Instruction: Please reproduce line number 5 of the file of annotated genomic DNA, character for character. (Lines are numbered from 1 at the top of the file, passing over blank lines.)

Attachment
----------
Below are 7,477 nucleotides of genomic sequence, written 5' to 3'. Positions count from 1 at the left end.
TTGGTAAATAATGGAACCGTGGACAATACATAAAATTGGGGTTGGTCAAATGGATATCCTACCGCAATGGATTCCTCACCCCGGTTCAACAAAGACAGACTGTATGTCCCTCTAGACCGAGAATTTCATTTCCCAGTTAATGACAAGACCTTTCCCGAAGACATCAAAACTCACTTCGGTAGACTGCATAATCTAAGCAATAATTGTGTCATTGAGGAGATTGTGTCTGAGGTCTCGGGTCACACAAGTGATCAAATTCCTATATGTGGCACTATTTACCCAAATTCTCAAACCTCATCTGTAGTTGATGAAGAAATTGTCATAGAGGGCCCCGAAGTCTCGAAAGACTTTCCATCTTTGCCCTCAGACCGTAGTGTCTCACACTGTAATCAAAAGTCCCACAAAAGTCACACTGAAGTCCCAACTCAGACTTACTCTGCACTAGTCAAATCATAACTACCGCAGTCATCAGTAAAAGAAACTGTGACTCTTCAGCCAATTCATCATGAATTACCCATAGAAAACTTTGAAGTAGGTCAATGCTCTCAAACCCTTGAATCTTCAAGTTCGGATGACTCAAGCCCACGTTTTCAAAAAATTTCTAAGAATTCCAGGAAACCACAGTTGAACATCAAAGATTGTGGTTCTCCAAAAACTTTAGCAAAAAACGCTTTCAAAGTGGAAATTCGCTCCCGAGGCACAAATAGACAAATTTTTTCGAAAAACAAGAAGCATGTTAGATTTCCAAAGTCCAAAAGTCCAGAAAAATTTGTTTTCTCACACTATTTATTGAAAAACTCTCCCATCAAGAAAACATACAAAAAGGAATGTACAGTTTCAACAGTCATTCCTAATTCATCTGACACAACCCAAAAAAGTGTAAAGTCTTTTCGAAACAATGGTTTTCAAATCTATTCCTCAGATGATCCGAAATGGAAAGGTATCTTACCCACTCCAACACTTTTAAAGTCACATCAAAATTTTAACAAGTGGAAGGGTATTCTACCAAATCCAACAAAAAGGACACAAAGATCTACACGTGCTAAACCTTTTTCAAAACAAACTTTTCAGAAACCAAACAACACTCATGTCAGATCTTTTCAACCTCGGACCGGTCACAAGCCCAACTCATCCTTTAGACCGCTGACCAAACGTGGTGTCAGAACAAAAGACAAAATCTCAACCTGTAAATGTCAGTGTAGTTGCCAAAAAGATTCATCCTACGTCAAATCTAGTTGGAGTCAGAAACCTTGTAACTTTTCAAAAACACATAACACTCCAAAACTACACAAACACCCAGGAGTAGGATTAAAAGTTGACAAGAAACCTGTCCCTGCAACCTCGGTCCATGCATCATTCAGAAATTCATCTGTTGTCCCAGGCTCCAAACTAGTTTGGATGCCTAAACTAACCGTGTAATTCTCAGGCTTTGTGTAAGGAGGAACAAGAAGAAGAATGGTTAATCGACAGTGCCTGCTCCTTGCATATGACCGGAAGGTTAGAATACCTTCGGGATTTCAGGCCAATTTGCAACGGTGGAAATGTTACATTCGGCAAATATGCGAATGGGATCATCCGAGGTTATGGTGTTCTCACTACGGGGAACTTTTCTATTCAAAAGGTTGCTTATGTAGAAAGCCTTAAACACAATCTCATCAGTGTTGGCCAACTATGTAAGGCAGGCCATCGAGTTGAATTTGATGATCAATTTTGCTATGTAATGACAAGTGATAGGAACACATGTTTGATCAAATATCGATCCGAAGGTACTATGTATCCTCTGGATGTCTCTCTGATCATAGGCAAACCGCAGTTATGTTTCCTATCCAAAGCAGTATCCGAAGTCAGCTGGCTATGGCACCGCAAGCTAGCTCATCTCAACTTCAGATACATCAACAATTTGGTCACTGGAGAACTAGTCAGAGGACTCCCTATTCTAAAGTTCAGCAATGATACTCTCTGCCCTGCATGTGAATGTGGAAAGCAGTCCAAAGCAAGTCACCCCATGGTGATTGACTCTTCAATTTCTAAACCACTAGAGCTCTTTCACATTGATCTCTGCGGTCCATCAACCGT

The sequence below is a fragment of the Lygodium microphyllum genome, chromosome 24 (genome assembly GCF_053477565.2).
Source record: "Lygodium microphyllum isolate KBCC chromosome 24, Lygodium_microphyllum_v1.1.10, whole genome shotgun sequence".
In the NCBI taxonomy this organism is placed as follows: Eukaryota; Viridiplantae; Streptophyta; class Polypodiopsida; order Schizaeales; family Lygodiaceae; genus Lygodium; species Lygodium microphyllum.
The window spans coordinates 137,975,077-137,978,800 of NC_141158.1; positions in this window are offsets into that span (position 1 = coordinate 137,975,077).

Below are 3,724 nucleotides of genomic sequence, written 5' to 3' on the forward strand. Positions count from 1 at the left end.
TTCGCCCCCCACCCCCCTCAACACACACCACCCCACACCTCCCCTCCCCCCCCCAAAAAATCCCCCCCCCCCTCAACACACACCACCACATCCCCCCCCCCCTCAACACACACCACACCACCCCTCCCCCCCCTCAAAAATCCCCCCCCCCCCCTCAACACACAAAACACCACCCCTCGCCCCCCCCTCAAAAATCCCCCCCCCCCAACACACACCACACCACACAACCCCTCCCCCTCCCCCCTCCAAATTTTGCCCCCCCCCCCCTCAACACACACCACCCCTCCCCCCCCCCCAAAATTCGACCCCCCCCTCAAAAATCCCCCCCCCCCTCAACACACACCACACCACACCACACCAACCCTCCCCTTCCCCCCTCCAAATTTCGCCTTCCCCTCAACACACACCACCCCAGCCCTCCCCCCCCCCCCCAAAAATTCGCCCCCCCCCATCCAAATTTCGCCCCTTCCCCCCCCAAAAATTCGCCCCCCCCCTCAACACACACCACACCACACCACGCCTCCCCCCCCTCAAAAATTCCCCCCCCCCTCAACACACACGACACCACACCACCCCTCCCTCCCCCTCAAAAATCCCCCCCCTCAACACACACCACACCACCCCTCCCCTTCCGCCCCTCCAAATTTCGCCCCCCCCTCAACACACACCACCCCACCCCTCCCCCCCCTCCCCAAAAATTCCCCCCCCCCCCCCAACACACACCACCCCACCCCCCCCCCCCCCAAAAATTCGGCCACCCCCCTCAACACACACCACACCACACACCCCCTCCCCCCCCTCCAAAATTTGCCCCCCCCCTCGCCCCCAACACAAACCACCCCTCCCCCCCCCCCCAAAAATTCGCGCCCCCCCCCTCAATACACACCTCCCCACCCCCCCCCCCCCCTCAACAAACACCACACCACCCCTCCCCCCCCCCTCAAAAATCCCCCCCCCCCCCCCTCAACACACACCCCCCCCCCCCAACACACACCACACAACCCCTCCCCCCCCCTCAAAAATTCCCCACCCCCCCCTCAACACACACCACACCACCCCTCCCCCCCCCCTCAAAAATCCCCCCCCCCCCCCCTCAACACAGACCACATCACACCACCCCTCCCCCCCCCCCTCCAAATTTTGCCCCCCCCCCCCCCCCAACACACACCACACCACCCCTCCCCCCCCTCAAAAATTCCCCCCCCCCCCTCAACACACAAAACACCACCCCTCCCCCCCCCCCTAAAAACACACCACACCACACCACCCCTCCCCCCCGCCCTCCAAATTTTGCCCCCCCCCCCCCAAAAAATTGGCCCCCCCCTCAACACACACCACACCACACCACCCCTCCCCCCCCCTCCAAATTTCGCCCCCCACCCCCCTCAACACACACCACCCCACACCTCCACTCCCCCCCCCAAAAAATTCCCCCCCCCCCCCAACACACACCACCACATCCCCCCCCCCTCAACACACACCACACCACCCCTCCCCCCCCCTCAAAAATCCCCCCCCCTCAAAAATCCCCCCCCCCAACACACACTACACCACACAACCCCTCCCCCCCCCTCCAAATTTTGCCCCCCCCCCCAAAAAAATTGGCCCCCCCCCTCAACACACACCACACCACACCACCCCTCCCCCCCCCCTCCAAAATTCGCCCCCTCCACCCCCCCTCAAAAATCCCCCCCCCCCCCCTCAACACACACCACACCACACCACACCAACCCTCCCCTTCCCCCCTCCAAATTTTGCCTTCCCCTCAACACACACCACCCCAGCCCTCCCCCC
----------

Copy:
In the NCBI taxonomy this organism is placed as follows: Eukaryota; Viridiplantae; Streptophyta; class Polypodiopsida; order Schizaeales; family Lygodiaceae; genus Lygodium; species Lygodium microphyllum.